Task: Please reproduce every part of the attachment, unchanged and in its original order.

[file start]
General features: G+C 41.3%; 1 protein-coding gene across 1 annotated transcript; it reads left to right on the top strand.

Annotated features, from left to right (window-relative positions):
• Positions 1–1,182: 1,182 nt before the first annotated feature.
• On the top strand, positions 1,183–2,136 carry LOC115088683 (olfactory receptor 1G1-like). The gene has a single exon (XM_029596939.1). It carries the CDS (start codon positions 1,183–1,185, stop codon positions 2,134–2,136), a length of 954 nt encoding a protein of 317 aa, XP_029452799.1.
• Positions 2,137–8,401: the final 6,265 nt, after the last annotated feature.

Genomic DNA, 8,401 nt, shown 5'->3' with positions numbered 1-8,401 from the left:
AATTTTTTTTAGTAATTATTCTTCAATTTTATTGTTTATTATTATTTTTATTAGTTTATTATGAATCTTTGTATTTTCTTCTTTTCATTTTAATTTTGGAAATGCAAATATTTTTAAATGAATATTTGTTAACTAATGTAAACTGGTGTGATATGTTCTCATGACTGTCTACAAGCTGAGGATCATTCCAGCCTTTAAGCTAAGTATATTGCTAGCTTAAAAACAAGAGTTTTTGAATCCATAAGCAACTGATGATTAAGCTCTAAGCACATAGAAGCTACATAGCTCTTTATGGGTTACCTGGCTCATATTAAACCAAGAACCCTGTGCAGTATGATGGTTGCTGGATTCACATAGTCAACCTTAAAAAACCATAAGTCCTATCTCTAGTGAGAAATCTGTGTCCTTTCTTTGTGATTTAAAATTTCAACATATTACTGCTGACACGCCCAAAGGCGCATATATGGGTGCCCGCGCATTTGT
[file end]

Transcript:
General features: G+C 41.3%; 1 protein-coding gene across 1 annotated transcript; it reads left to right on the top strand.

Annotated features, from left to right (window-relative positions):
• Positions 1–1,182: 1,182 nt before the first annotated feature.
• On the top strand, positions 1,183–2,136 carry LOC115088683 (olfactory receptor 1G1-like). The gene has a single exon (XM_029596939.1). It carries the CDS (start codon positions 1,183–1,185, stop codon positions 2,134–2,136), a length of 954 nt encoding a protein of 317 aa, XP_029452799.1.
• Positions 2,137–8,401: the final 6,265 nt, after the last annotated feature.

Genomic DNA, 8,401 nt, shown 5'->3' with positions numbered 1-8,401 from the left:
AATTTTTTTTAGTAATTATTCTTCAATTTTATTGTTTATTATTATTTTTATTAGTTTATTATGAATCTTTGTATTTTCTTCTTTTCATTTTAATTTTGGAAATGCAAATATTTTTAAATGAATATTTGTTAACTAATGTAAACTGGTGTGATATGTTCTCATGACTGTCTACAAGCTGAGGATCATTCCAGCCTTTAAGCTAAGTATATTGCTAGCTTAAAAACAAGAGTTTTTGAATCCATAAGCAACTGATGATTAAGCTCTAAGCACATAGAAGCTACATAGCTCTTTATGGGTTACCTGGCTCATATTAAACCAAGAACCCTGTGCAGTATGATGGTTGCTGGATTCACATAGTCAACCTTAAAAAACCATAAGTCCTATCTCTAGTGAGAAATCTGTGTCCTTTCTTTGTGATTTAAAATTTCAACATATTACTGCTGACACGCCCAAAGGCGCATATATGGGTGCCCGCGCATTTGT